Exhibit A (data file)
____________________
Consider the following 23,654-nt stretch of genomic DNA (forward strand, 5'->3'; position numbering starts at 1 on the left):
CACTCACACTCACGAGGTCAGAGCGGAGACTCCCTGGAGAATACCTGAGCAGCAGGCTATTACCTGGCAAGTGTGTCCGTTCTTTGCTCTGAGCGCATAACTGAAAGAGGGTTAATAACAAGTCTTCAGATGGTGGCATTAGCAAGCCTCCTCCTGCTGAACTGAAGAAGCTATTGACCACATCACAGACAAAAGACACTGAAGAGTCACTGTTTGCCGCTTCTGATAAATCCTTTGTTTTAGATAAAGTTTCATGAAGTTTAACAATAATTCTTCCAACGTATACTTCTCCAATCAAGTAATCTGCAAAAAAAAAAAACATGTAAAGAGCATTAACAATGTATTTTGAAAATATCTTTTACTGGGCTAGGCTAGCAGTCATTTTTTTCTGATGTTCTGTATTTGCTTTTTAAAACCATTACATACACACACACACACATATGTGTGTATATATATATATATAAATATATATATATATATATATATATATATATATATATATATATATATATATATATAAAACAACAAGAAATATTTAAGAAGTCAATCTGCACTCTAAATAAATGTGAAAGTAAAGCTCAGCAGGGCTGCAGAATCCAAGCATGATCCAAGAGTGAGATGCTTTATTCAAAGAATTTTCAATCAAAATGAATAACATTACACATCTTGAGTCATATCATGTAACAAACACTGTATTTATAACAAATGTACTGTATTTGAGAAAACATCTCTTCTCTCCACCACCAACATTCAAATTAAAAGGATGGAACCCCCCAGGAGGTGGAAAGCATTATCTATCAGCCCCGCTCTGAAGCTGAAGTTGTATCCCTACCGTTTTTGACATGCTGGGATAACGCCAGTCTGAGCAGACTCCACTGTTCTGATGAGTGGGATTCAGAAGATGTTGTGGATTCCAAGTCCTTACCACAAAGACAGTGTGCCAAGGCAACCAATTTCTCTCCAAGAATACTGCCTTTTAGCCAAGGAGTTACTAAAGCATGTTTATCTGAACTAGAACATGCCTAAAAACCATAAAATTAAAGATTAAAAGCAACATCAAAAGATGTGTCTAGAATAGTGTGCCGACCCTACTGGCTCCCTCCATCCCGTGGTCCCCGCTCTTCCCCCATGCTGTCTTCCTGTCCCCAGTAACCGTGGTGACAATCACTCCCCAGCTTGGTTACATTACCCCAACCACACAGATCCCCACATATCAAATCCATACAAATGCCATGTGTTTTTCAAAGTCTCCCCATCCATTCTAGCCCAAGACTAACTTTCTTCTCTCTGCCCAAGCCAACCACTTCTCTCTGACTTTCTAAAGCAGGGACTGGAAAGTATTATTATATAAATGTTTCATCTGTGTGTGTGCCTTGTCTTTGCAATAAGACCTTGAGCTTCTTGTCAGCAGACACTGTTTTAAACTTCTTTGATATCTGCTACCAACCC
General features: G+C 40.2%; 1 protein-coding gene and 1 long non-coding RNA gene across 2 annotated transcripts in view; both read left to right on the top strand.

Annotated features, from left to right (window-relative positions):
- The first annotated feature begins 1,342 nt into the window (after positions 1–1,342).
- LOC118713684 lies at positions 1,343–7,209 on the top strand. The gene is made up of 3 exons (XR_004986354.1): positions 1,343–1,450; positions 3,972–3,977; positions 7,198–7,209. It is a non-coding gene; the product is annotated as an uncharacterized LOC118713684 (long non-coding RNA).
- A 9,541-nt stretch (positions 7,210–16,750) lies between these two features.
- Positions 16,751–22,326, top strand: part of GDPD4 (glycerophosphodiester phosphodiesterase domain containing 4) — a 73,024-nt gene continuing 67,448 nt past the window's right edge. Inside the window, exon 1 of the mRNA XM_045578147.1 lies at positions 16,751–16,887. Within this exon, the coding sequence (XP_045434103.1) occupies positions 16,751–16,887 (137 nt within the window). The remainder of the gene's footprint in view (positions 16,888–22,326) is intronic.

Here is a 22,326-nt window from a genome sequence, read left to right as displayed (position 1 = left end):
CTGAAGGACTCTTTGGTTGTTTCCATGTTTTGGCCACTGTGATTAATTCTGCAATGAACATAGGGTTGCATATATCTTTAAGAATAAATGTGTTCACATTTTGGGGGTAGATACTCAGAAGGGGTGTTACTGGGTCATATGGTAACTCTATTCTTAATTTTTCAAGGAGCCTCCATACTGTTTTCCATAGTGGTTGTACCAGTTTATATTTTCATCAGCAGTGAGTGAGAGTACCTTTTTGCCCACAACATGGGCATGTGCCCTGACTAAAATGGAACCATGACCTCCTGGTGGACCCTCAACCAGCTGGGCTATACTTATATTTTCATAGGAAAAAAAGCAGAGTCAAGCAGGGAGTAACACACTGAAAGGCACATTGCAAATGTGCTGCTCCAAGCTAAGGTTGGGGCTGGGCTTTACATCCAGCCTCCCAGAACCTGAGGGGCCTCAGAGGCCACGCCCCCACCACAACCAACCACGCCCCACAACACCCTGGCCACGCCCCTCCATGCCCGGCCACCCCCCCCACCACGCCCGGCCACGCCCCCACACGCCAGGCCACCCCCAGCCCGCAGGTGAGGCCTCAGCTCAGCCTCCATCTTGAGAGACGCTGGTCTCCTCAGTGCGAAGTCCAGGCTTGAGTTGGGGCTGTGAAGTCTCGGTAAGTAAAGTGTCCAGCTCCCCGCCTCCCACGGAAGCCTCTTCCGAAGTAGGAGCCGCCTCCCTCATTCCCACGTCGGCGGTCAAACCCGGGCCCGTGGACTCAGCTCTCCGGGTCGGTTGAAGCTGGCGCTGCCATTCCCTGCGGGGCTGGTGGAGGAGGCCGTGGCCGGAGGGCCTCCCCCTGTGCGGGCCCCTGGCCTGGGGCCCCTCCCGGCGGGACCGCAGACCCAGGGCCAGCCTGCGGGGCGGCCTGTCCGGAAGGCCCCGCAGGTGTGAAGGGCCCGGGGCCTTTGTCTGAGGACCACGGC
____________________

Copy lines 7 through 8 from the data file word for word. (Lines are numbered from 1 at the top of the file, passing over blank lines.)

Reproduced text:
- A 9,541-nt stretch (positions 7,210–16,750) lies between these two features.
- Positions 16,751–22,326, top strand: part of GDPD4 (glycerophosphodiester phosphodiesterase domain containing 4) — a 73,024-nt gene continuing 67,448 nt past the window's right edge. Inside the window, exon 1 of the mRNA XM_045578147.1 lies at positions 16,751–16,887. Within this exon, the coding sequence (XP_045434103.1) occupies positions 16,751–16,887 (137 nt within the window). The remainder of the gene's footprint in view (positions 16,888–22,326) is intronic.